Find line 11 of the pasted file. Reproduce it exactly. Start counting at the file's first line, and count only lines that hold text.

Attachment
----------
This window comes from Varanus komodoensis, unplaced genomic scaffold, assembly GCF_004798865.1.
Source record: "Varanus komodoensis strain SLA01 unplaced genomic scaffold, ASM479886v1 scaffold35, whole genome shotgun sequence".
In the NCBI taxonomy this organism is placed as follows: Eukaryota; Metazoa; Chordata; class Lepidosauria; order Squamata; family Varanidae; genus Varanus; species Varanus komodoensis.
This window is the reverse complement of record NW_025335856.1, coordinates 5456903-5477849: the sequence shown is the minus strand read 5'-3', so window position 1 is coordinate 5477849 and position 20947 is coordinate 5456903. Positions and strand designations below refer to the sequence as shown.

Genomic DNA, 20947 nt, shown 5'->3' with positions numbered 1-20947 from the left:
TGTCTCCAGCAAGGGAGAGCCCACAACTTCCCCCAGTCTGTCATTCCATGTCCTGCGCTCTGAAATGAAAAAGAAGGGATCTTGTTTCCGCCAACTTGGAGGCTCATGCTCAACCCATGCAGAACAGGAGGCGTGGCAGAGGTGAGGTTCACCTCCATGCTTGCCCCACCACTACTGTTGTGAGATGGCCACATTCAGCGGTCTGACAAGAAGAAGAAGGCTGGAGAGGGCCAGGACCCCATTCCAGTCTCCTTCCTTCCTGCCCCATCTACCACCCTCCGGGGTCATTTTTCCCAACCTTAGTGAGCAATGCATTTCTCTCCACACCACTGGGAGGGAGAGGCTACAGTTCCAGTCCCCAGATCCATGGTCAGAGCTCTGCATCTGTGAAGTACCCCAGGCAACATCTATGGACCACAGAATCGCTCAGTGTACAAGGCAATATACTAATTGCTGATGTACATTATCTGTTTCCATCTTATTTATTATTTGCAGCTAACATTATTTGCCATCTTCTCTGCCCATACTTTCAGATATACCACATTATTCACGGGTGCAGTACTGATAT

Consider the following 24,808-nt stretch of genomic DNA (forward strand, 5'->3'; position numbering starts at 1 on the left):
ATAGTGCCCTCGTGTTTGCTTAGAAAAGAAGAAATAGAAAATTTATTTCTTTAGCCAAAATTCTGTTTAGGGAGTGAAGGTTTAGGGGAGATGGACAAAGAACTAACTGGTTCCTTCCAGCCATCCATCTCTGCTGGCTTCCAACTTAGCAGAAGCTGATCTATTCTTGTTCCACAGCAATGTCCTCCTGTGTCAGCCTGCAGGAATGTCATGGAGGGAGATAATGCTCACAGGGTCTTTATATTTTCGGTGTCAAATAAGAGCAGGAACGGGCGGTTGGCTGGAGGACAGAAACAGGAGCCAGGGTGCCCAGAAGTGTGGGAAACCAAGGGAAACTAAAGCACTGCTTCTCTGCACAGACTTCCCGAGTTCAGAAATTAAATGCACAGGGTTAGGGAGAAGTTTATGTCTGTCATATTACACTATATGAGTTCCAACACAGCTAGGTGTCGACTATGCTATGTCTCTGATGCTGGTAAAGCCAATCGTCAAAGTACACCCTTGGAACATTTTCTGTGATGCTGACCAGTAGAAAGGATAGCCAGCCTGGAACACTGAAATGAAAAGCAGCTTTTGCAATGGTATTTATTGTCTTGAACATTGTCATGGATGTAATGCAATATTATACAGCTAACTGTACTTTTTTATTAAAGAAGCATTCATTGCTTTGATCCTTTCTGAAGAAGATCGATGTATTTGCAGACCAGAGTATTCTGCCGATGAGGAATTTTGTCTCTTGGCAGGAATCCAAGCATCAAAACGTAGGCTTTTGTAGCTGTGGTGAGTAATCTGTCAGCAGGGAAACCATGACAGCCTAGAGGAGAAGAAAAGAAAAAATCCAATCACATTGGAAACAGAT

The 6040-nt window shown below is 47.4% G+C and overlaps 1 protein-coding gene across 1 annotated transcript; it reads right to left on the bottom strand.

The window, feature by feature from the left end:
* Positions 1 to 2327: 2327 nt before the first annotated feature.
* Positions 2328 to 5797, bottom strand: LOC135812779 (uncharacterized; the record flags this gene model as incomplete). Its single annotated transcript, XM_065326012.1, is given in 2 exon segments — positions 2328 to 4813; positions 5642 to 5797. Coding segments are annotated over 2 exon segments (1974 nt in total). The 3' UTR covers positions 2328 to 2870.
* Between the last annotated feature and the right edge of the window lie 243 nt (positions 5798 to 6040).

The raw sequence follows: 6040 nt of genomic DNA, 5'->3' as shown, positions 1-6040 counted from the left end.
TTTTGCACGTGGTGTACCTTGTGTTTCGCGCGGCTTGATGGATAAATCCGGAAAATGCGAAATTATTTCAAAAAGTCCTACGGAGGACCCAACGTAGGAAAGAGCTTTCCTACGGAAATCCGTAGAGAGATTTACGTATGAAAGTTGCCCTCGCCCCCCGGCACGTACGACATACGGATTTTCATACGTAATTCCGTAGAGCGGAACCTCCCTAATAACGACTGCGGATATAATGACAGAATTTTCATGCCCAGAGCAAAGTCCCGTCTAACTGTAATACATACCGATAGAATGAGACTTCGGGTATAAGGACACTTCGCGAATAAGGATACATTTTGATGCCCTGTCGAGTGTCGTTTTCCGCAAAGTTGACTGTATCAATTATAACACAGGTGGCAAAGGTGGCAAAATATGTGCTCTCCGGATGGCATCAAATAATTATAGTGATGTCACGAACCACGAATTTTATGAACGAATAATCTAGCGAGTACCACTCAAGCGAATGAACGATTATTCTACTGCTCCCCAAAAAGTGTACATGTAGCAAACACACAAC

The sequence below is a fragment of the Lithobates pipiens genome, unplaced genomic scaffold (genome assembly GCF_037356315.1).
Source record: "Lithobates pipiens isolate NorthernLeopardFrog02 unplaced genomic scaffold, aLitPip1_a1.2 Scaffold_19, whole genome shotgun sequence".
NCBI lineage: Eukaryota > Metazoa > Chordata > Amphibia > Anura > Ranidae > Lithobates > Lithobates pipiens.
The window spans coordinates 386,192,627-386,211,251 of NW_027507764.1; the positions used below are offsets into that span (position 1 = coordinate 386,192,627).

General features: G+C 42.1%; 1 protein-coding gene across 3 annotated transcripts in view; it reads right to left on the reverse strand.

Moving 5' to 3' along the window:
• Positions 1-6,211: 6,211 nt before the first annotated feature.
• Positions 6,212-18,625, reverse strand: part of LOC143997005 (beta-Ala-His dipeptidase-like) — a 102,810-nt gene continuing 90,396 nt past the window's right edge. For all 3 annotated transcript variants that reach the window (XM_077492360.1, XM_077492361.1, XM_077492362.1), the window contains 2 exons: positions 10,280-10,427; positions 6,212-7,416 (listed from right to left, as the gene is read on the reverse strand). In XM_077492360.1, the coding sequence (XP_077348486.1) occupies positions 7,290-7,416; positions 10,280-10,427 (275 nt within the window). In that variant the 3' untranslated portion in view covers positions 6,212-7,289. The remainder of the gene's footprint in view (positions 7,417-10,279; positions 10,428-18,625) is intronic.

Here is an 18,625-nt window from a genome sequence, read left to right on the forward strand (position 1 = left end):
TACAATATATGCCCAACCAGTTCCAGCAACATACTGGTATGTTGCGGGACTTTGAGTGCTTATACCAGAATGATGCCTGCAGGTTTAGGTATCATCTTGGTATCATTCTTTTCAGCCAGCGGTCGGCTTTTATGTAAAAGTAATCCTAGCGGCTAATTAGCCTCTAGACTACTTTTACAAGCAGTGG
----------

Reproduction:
* Positions 1 to 2327: 2327 nt before the first annotated feature.